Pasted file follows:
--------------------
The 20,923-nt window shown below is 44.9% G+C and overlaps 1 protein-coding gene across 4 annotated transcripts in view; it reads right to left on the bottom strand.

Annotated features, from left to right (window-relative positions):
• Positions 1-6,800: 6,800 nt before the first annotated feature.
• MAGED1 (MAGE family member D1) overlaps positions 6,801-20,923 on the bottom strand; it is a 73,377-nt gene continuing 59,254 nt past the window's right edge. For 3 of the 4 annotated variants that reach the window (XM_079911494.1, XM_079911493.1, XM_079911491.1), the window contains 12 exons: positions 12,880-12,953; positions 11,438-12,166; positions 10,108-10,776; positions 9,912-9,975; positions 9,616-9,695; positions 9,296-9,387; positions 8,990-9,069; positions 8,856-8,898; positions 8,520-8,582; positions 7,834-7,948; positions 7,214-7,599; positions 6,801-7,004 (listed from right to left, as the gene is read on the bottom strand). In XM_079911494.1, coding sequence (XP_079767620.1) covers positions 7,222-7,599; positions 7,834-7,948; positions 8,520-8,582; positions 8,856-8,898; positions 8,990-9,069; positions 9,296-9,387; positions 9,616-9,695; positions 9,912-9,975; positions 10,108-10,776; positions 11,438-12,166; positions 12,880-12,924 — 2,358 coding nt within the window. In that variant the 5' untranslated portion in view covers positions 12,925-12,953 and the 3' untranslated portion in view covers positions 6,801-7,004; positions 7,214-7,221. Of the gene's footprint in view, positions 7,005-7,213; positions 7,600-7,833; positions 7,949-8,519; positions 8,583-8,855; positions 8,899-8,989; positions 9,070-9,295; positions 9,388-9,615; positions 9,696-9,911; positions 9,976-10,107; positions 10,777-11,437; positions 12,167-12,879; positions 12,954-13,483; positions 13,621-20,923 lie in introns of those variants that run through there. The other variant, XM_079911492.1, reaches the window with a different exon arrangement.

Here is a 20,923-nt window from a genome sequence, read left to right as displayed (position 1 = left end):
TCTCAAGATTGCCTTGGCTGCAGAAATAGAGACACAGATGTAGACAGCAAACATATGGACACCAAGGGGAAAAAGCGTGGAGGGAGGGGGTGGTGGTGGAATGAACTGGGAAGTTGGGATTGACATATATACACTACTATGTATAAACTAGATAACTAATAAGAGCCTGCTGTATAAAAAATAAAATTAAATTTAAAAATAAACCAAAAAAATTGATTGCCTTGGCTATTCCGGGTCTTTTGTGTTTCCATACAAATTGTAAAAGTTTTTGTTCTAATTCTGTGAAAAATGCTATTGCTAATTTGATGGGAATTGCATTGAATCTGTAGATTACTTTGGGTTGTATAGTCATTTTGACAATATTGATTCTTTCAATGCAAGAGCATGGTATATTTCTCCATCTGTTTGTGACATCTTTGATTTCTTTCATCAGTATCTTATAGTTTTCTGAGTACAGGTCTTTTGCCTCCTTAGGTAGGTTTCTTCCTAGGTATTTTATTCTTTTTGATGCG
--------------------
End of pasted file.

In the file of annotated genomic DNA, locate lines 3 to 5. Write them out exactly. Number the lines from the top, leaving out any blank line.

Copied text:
• Positions 1-6,800: 6,800 nt before the first annotated feature.
• MAGED1 (MAGE family member D1) overlaps positions 6,801-20,923 on the bottom strand; it is a 73,377-nt gene continuing 59,254 nt past the window's right edge. For 3 of the 4 annotated variants that reach the window (XM_079911494.1, XM_079911493.1, XM_079911491.1), the window contains 12 exons: positions 12,880-12,953; positions 11,438-12,166; positions 10,108-10,776; positions 9,912-9,975; positions 9,616-9,695; positions 9,296-9,387; positions 8,990-9,069; positions 8,856-8,898; positions 8,520-8,582; positions 7,834-7,948; positions 7,214-7,599; positions 6,801-7,004 (listed from right to left, as the gene is read on the bottom strand). In XM_079911494.1, coding sequence (XP_079767620.1) covers positions 7,222-7,599; positions 7,834-7,948; positions 8,520-8,582; positions 8,856-8,898; positions 8,990-9,069; positions 9,296-9,387; positions 9,616-9,695; positions 9,912-9,975; positions 10,108-10,776; positions 11,438-12,166; positions 12,880-12,924 — 2,358 coding nt within the window. In that variant the 5' untranslated portion in view covers positions 12,925-12,953 and the 3' untranslated portion in view covers positions 6,801-7,004; positions 7,214-7,221. Of the gene's footprint in view, positions 7,005-7,213; positions 7,600-7,833; positions 7,949-8,519; positions 8,583-8,855; positions 8,899-8,989; positions 9,070-9,295; positions 9,388-9,615; positions 9,696-9,911; positions 9,976-10,107; positions 10,777-11,437; positions 12,167-12,879; positions 12,954-13,483; positions 13,621-20,923 lie in introns of those variants that run through there. The other variant, XM_079911492.1, reaches the window with a different exon arrangement.

Here is a 20,923-nt window from a genome sequence, read left to right as displayed (position 1 = left end):